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- Subject: Re: Question about AOP-like function calls interception
- From: Coda Highland <chighland@...>
- Date: Thu, 25 Jul 2013 15:09:14 -0700
On Thu, Jul 25, 2013 at 2:10 PM, Leo Romanoff <email@example.com> wrote:
> I'd like to ask if there is an (easy) way to intercept invocation of a normal Lua function?
> As far as I understand, it is easy to intercept calls done on Lua tables by means of a defining a __call method in the metatable.
> But if you just want to intercept a simple function call, the only way I've found in the mailing lists is to use the debug APIs and do some tricks.
> Is it a correct understanding? If so, I'd like to understand better the following:
> - Are there any other ways to achieve it in the meantime?
> - What is the reason that it is so easy to intercept a call on a Lua table, but so difficult to intercept a simple function call? Is it due to performance reasons, because such a global "call" hook would slow down all function calls? Or may be there are some other reasons?
> The reason why I'm asking is to see how something like AOP (Aspect Oriented Programming) approach could be applied to Lua. For example, I'd like to be able to execute a custom code before or after a call, manipulate call arguments and results, etc. And I'd like to be able to specify what I want to intercept (e.g. using patterns like this: "all calls of functions that look like set* or libname.*") outside of the code, where interception is supposed to be applied. That is the source code should not be aware of interception if possible. Normally it is achieved by means of interception or instrumentation in most languages. I'm wondering how and if this can be done in Lua.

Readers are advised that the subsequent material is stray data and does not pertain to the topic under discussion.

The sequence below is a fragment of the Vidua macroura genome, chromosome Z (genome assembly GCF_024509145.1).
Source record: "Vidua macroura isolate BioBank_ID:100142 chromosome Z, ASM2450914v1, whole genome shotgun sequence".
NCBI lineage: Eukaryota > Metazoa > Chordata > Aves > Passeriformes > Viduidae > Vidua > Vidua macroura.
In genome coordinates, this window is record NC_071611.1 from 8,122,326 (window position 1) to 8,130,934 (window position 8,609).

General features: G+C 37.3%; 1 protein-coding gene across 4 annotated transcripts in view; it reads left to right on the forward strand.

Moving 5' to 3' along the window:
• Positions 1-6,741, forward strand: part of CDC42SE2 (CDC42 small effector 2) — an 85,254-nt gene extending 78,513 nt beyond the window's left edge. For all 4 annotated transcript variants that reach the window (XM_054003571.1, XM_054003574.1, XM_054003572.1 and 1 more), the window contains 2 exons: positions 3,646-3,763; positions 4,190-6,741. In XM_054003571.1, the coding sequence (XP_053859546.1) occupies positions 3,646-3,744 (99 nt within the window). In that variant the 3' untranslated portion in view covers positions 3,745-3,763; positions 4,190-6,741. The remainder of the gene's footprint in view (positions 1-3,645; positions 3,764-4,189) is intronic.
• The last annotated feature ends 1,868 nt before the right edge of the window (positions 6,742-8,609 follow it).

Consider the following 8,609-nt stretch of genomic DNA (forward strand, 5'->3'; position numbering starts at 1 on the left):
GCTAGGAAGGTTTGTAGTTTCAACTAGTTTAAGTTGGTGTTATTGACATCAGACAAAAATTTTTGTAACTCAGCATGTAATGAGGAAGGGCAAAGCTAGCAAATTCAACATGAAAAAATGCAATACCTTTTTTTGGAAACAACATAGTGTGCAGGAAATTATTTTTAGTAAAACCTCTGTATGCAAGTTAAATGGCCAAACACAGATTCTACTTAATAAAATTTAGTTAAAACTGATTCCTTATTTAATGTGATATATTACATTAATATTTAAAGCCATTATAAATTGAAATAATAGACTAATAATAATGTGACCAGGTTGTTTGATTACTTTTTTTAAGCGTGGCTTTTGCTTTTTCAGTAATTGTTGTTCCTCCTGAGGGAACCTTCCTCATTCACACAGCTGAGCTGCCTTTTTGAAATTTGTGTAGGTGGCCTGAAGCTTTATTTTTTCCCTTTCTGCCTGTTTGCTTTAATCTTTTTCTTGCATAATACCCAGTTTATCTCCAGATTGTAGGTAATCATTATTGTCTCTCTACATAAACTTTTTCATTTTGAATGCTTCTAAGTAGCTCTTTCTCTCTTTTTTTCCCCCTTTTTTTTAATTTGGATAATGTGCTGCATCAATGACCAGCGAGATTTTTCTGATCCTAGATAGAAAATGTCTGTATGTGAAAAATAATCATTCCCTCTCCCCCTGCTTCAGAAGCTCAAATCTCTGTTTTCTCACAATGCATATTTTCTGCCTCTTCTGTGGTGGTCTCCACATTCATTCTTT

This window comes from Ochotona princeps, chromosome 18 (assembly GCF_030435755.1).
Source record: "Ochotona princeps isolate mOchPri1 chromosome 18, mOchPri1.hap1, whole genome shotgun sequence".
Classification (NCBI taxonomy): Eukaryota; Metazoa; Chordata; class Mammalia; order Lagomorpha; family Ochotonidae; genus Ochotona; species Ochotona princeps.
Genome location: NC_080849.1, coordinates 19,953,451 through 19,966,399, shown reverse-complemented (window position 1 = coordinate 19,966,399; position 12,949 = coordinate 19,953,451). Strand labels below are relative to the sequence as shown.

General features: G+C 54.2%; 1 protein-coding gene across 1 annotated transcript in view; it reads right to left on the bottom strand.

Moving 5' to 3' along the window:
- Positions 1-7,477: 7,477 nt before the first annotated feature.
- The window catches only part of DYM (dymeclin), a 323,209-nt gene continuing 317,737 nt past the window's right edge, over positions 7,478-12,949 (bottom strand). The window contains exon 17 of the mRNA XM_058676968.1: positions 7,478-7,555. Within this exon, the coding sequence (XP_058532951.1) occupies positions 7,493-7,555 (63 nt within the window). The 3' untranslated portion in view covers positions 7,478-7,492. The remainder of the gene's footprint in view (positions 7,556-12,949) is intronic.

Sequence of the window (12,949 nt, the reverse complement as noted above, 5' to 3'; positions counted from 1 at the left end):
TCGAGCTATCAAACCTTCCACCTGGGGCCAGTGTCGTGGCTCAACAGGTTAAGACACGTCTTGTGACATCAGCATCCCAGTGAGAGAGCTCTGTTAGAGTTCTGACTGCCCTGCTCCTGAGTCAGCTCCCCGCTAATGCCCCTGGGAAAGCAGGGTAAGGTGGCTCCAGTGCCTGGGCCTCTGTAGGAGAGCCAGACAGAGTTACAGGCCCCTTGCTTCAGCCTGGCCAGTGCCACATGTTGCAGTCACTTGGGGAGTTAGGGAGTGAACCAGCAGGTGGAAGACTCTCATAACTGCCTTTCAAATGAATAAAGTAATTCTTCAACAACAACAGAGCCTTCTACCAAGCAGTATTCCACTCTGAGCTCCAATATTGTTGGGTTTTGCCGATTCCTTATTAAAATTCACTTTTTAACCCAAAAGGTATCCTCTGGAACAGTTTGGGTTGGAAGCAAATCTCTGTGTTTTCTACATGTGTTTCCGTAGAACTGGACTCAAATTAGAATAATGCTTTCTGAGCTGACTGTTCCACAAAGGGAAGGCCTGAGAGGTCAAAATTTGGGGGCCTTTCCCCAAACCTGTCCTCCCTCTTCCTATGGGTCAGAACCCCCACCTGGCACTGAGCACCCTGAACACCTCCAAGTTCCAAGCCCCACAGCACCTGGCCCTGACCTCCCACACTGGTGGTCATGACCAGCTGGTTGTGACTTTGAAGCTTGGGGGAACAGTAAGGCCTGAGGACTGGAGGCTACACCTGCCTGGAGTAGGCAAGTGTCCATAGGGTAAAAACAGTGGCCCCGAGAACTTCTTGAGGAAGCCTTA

> May be someone has played with such ideas applied to Lua already? It would be interesting to hear about experiences with it.
In Lua you can just monkey-patch functions. This won't help the case
where someone has cached a copy of the original function in a local
(which is good, because you'd need to do that yourself in order to
implement a transparent monkey-patch) but for exported functions you
can almost always get away with a monkey-patching.
If you want something more powerful, like the wildcard-based ones you
were citing, you'd have to patch the Lua core.